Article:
Companies are always finding new ways to make things convenient- especially when it comes to food prep! I am reminded of the opening credits to Stepford Wives– with Nicole Kidman- and the 1950’s women dancing around their kitchens because of all the new gadgets that make cooking huge, 50’s meals faster and easier. Flash forward to today, and meals can be delivered to you in a box ready to eat.
But what about fresh bread?
I was one to always go to the prepackaged bread aisle in the store. But my husband had high hopes that if he bought me a bread machine, we would be eating fresh bread all the time! He thought it would be fast and convenient: you put the ingredients in- like a crock pot- and walk away. 7 years later with only a few uses, I have hence sold my dust collecting machine. The primary reason for selling it: I received the book below and supplies to make bread in the oven.
So how do you decide which method is best for you?
- Give yourself a reality check: Are you really going to use the bread machine, or do you like baking (maybe a stress reliever)? I do more baking with this method now than I have in the past 7 years owning a bread machine.
- Quality: Had I used my bread maker more often, then maybe my bread would have been better. However, most of the 2 lbs. loaves I got out of the machine were dense and really too big for grilled cheese sandwiches. Now making my sandwich bread (still 2 lbs.) in a loaf pan with the recipe from the book above, they are airy and a great size (loaf like instead of a box shape). And my husband says the bread I make now tastes a lot better!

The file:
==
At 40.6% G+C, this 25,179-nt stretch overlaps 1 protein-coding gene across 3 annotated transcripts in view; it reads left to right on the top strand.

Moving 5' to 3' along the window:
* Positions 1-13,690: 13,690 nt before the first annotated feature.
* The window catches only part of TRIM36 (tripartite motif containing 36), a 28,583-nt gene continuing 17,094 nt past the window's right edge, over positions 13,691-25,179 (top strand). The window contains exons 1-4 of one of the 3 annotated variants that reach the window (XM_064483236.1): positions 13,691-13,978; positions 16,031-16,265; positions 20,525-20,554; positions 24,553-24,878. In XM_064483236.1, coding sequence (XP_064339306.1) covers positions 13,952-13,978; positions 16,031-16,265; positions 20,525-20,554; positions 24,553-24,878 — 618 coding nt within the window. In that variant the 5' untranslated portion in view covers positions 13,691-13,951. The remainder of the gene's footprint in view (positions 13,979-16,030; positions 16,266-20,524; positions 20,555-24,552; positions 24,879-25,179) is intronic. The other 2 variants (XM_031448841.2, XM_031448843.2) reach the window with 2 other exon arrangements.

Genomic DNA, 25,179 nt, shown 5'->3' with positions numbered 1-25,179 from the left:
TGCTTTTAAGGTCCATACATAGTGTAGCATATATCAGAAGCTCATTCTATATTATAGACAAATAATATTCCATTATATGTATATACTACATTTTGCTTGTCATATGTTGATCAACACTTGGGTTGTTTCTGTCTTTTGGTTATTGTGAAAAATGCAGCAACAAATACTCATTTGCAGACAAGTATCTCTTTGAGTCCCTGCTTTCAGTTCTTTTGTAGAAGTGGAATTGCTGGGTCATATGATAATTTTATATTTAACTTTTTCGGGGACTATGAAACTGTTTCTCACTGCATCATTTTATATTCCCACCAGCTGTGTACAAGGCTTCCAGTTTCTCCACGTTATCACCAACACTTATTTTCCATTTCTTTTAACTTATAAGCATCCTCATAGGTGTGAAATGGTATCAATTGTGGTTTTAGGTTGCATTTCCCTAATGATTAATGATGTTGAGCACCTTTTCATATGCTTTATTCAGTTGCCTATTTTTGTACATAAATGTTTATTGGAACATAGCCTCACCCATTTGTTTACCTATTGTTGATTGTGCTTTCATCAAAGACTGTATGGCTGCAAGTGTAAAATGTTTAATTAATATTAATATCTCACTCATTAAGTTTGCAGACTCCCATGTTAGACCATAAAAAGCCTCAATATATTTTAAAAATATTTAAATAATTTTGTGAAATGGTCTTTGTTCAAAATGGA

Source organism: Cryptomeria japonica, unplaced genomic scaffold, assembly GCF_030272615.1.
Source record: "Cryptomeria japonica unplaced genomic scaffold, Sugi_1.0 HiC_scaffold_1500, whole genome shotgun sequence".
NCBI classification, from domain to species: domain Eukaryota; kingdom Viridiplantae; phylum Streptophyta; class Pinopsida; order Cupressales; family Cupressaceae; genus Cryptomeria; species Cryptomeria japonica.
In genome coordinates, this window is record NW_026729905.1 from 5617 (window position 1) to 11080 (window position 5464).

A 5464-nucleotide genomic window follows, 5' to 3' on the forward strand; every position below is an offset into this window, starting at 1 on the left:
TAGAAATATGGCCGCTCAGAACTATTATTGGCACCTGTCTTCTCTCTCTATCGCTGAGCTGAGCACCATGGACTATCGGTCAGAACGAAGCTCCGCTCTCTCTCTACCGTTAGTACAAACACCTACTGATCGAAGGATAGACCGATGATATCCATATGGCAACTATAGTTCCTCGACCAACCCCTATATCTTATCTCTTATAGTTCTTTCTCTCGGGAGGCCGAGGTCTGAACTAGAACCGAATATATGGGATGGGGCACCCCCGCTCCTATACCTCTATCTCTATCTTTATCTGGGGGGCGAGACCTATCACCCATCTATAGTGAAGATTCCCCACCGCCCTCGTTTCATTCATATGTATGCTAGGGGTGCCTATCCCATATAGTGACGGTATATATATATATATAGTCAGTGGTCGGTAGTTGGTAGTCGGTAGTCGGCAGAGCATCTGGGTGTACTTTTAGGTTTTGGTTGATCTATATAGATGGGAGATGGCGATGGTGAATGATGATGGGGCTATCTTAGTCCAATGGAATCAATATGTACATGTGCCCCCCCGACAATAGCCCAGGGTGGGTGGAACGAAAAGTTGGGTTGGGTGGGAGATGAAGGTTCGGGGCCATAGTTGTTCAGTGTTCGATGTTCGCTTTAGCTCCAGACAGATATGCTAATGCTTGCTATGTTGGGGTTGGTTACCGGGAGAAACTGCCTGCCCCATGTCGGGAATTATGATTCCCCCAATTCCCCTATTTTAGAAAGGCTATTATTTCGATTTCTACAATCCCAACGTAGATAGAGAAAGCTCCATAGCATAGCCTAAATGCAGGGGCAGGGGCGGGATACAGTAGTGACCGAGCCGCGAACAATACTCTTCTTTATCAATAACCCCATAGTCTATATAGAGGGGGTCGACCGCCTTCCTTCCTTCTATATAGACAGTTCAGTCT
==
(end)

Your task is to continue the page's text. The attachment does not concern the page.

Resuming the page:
- Time/Effort: The lady that bought my machine said this was her third machine -she kept burning out the motors- and she uses it just to make the dough not bake it. The time it takes me to whip up a batch of dough is minutes….and if you have a stand mixer, you don’t have to do the stirring. Then I just set the container on the counter to let it rise for 2 hours (which if I remember correctly, is how long the bread maker takes to rise as well?).
- Quantity: The main recipe in this book gives you enough dough for almost 4 one pound loaves. Whatever dough I don’t use right away, just stays in the container and lives in the fridge. The next time I get dough out, it is ready to go! I have made one larger free-form loaf and a few rolls or two sandwich loaves from one batch of dough.